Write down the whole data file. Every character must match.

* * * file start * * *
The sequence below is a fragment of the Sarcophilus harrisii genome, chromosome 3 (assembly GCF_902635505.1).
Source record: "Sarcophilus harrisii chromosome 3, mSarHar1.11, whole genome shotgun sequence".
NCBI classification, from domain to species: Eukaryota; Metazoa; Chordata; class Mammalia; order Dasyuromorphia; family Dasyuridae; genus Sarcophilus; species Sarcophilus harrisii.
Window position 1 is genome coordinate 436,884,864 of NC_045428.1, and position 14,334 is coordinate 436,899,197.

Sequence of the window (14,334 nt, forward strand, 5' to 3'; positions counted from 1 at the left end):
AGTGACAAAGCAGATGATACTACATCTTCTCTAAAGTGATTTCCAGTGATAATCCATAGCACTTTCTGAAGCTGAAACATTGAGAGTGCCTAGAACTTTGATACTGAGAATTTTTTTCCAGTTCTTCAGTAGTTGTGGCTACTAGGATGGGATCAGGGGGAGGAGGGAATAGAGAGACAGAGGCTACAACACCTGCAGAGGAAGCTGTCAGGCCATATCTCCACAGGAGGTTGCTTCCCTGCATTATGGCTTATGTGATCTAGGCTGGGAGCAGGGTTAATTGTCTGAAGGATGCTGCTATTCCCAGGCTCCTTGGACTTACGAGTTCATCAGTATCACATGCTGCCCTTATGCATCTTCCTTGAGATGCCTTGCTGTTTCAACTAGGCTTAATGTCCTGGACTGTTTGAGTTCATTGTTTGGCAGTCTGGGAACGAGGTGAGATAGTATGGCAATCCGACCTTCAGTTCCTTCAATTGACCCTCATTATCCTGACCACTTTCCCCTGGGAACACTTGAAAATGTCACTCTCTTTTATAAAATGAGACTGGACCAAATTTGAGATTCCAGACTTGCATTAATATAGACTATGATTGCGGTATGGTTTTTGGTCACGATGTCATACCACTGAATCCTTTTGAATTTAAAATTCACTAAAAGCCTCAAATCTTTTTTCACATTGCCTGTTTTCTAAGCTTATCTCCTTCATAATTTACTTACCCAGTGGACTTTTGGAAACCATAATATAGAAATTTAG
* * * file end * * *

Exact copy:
The sequence below is a fragment of the Sarcophilus harrisii genome, chromosome 3 (assembly GCF_902635505.1).
Source record: "Sarcophilus harrisii chromosome 3, mSarHar1.11, whole genome shotgun sequence".
NCBI classification, from domain to species: Eukaryota; Metazoa; Chordata; class Mammalia; order Dasyuromorphia; family Dasyuridae; genus Sarcophilus; species Sarcophilus harrisii.
Window position 1 is genome coordinate 436,884,864 of NC_045428.1, and position 14,334 is coordinate 436,899,197.

Sequence of the window (14,334 nt, forward strand, 5' to 3'; positions counted from 1 at the left end):
AGTGACAAAGCAGATGATACTACATCTTCTCTAAAGTGATTTCCAGTGATAATCCATAGCACTTTCTGAAGCTGAAACATTGAGAGTGCCTAGAACTTTGATACTGAGAATTTTTTTCCAGTTCTTCAGTAGTTGTGGCTACTAGGATGGGATCAGGGGGAGGAGGGAATAGAGAGACAGAGGCTACAACACCTGCAGAGGAAGCTGTCAGGCCATATCTCCACAGGAGGTTGCTTCCCTGCATTATGGCTTATGTGATCTAGGCTGGGAGCAGGGTTAATTGTCTGAAGGATGCTGCTATTCCCAGGCTCCTTGGACTTACGAGTTCATCAGTATCACATGCTGCCCTTATGCATCTTCCTTGAGATGCCTTGCTGTTTCAACTAGGCTTAATGTCCTGGACTGTTTGAGTTCATTGTTTGGCAGTCTGGGAACGAGGTGAGATAGTATGGCAATCCGACCTTCAGTTCCTTCAATTGACCCTCATTATCCTGACCACTTTCCCCTGGGAACACTTGAAAATGTCACTCTCTTTTATAAAATGAGACTGGACCAAATTTGAGATTCCAGACTTGCATTAATATAGACTATGATTGCGGTATGGTTTTTGGTCACGATGTCATACCACTGAATCCTTTTGAATTTAAAATTCACTAAAAGCCTCAAATCTTTTTTCACATTGCCTGTTTTCTAAGCTTATCTCCTTCATAATTTACTTACCCAGTGGACTTTTGGAAACCATAATATAGAAATTTAG